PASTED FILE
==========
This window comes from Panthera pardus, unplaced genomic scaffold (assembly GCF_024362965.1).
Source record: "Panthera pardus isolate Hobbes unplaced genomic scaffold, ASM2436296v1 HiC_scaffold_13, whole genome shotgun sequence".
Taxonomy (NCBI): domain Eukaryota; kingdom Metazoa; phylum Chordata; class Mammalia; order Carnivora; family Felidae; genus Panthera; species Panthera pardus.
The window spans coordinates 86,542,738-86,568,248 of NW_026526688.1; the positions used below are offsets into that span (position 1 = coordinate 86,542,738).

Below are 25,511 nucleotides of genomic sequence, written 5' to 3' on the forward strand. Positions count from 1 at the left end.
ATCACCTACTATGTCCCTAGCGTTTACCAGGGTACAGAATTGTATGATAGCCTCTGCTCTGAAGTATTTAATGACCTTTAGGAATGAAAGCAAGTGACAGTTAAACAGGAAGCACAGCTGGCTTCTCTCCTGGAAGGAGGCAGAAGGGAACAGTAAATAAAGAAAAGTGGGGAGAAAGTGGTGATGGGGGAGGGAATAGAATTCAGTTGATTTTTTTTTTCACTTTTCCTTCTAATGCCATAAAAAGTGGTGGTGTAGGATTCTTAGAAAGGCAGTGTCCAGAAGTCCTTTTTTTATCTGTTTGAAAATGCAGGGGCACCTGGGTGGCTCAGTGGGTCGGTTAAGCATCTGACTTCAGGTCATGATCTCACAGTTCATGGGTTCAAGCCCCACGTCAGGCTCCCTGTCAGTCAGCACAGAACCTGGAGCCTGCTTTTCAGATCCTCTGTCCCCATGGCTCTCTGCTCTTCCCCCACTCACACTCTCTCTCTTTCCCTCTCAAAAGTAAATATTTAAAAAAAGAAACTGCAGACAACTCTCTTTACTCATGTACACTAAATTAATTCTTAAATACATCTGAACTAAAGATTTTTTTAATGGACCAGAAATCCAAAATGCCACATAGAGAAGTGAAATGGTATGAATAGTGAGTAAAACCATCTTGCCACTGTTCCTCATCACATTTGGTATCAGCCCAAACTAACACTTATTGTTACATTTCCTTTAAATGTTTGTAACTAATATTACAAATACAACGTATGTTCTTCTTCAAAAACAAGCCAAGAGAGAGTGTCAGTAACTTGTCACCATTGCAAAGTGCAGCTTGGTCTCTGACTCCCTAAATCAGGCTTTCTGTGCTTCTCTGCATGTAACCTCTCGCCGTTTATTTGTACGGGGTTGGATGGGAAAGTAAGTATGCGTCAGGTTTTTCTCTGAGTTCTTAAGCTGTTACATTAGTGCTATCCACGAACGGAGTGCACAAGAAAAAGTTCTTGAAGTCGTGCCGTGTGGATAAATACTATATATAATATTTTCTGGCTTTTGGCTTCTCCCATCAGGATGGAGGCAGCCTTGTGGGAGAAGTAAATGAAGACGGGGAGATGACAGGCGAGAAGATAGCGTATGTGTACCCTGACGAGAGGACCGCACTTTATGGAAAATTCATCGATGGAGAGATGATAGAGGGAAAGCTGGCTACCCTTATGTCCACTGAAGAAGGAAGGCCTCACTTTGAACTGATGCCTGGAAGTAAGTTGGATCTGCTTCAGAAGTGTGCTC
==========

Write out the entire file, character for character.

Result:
This window comes from Panthera pardus, unplaced genomic scaffold (assembly GCF_024362965.1).
Source record: "Panthera pardus isolate Hobbes unplaced genomic scaffold, ASM2436296v1 HiC_scaffold_13, whole genome shotgun sequence".
Taxonomy (NCBI): domain Eukaryota; kingdom Metazoa; phylum Chordata; class Mammalia; order Carnivora; family Felidae; genus Panthera; species Panthera pardus.
The window spans coordinates 86,542,738-86,568,248 of NW_026526688.1; the positions used below are offsets into that span (position 1 = coordinate 86,542,738).

Below are 25,511 nucleotides of genomic sequence, written 5' to 3' on the forward strand. Positions count from 1 at the left end.
ATCACCTACTATGTCCCTAGCGTTTACCAGGGTACAGAATTGTATGATAGCCTCTGCTCTGAAGTATTTAATGACCTTTAGGAATGAAAGCAAGTGACAGTTAAACAGGAAGCACAGCTGGCTTCTCTCCTGGAAGGAGGCAGAAGGGAACAGTAAATAAAGAAAAGTGGGGAGAAAGTGGTGATGGGGGAGGGAATAGAATTCAGTTGATTTTTTTTTTCACTTTTCCTTCTAATGCCATAAAAAGTGGTGGTGTAGGATTCTTAGAAAGGCAGTGTCCAGAAGTCCTTTTTTTATCTGTTTGAAAATGCAGGGGCACCTGGGTGGCTCAGTGGGTCGGTTAAGCATCTGACTTCAGGTCATGATCTCACAGTTCATGGGTTCAAGCCCCACGTCAGGCTCCCTGTCAGTCAGCACAGAACCTGGAGCCTGCTTTTCAGATCCTCTGTCCCCATGGCTCTCTGCTCTTCCCCCACTCACACTCTCTCTCTTTCCCTCTCAAAAGTAAATATTTAAAAAAAGAAACTGCAGACAACTCTCTTTACTCATGTACACTAAATTAATTCTTAAATACATCTGAACTAAAGATTTTTTTAATGGACCAGAAATCCAAAATGCCACATAGAGAAGTGAAATGGTATGAATAGTGAGTAAAACCATCTTGCCACTGTTCCTCATCACATTTGGTATCAGCCCAAACTAACACTTATTGTTACATTTCCTTTAAATGTTTGTAACTAATATTACAAATACAACGTATGTTCTTCTTCAAAAACAAGCCAAGAGAGAGTGTCAGTAACTTGTCACCATTGCAAAGTGCAGCTTGGTCTCTGACTCCCTAAATCAGGCTTTCTGTGCTTCTCTGCATGTAACCTCTCGCCGTTTATTTGTACGGGGTTGGATGGGAAAGTAAGTATGCGTCAGGTTTTTCTCTGAGTTCTTAAGCTGTTACATTAGTGCTATCCACGAACGGAGTGCACAAGAAAAAGTTCTTGAAGTCGTGCCGTGTGGATAAATACTATATATAATATTTTCTGGCTTTTGGCTTCTCCCATCAGGATGGAGGCAGCCTTGTGGGAGAAGTAAATGAAGACGGGGAGATGACAGGCGAGAAGATAGCGTATGTGTACCCTGACGAGAGGACCGCACTTTATGGAAAATTCATCGATGGAGAGATGATAGAGGGAAAGCTGGCTACCCTTATGTCCACTGAAGAAGGAAGGCCTCACTTTGAACTGATGCCTGGAAGTAAGTTGGATCTGCTTCAGAAGTGTGCTC